A hacking team dubbed "Group 123" with apparent ties to the government of North Korea has been exploiting a zero-day vulnerability in the Flash browser plug-in, likely to hack high-value targets. Adobe has released an emergency Flash update with security fixes. Or organizations could simply stop using Flash.
The Department of Justice has charged two men, arrested in Connecticut near the scene of a jackpotting attack against a drive-up ATM, with bank fraud stemming from a malware attack. Police say they recovered $9,000 in $20 bills, as well a black box and other equipment from the suspects' car.
Russian citizen Peter Levashov, arrested last year while vacationing in Spain, appeared Friday in U.S. federal court to face charges that he owned and operated the Kelihos botnet and distributed spam, banking Trojans and ransomware for profit. Levashov has pleaded not guilty.
Blockchain technology already underpins the boom in cryptocurrencies, but it is also being rigorously tested and developed for other applications, including identity and access management. Such projects could make personal data easier to secure and less vulnerable to data breaches.
Orwell got it wrong: People are less likely to surrender their privacy to a totalitarian state than to the lure of sharing holiday snaps, cat videos or the route and time they took for their latest cycling, jogging or kiteboarding outing, as captured by a wearable fitness device.
The booming interest and sometimes surging values of cryptocurrencies are drawing the interest of cybercriminals on a scale never seen before - including attacks aimed at trying to steal computing power to mine cryptocurrency.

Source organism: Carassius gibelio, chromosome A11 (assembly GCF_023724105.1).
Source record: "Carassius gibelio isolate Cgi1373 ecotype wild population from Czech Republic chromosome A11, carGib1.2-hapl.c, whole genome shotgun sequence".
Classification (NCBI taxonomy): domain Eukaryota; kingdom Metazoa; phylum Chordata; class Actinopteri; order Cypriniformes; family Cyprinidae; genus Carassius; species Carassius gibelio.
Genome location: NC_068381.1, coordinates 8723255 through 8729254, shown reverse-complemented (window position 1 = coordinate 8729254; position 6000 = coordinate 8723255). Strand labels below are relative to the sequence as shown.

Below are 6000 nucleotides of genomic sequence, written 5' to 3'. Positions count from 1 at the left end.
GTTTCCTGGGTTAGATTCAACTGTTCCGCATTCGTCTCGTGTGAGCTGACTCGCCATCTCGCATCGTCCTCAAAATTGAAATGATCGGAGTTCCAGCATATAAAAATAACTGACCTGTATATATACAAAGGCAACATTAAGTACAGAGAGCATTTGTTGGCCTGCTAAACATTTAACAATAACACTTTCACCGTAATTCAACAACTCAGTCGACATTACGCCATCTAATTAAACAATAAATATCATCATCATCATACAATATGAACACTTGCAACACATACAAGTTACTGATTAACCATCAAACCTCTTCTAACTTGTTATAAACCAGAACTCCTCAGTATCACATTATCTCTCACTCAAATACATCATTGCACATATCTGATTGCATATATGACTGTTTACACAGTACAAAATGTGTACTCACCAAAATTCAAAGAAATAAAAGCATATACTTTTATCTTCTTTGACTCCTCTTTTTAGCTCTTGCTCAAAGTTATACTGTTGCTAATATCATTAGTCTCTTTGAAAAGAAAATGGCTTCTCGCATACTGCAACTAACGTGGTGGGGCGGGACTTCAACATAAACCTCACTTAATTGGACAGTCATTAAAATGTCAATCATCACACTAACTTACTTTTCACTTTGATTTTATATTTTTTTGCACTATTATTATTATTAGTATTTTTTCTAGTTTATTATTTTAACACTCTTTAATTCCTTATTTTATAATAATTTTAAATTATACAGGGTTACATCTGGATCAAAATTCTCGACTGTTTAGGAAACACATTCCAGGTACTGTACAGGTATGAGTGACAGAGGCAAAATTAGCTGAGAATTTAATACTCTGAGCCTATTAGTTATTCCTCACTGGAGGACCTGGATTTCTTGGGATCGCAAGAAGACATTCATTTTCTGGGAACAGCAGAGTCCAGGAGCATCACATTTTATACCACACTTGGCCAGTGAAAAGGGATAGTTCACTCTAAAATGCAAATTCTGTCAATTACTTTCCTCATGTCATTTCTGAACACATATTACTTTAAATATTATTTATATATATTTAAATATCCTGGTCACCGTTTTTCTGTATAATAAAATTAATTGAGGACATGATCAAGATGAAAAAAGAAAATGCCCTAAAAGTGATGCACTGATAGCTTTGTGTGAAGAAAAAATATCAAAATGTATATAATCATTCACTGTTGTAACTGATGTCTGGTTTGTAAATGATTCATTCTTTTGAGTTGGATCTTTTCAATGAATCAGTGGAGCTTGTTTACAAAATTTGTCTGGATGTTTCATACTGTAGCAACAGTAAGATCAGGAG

As a long-time security leader, Qualys CISO Mark Butler has watched the evolution of security tools and platforms. The best-of-breed approach still has value, but also has failed us, he says. How can automation and orchestration provide new business value?
Leading the latest edition of the ISMG Security Report: Inside the darknet marketplaces that serve cybercrime-as-a-service buyers and sellers. Also, why the healthcare sector remains so bad at detecting data breaches and blocking ransomware.
The U.S. government's idea to take the reins of the development of 5G mobile networks has been met with cynicism and criticism. But there are goods reasons the government is worried: Standards haven't been set in stone yet, and 5G will present a bevy of new security challenges. Here are some of them.
As big-data analytics matures, it will play a bigger role, but security information and event management software, or SIEMs, will also remain essential, contends Gary Warner, director of research in computer forensics at the University of Alabama at Birmingham.
After two years on the sidelines, watching what he calls the expansion of "cyber insurgency," Tom Kellermann declares himself "back on the field" as chief cybersecurity officer at Carbon Black. How have threats evolved, and what is his hands-on mission?
With the explosive growth of the internet of things, and the increasing threat posed by botnets that leverage IoT, more must be done to ensure IoT devices include security by design, says David Holmes, principal threat researcher at F5 Networks, who offers a strategy.
The White House, fearing China is spying on phone calls, has suggested that the U.S. government take a primary role in marshaling the development of secure 5G networks. But would nationalizing 5G networks make them more secure?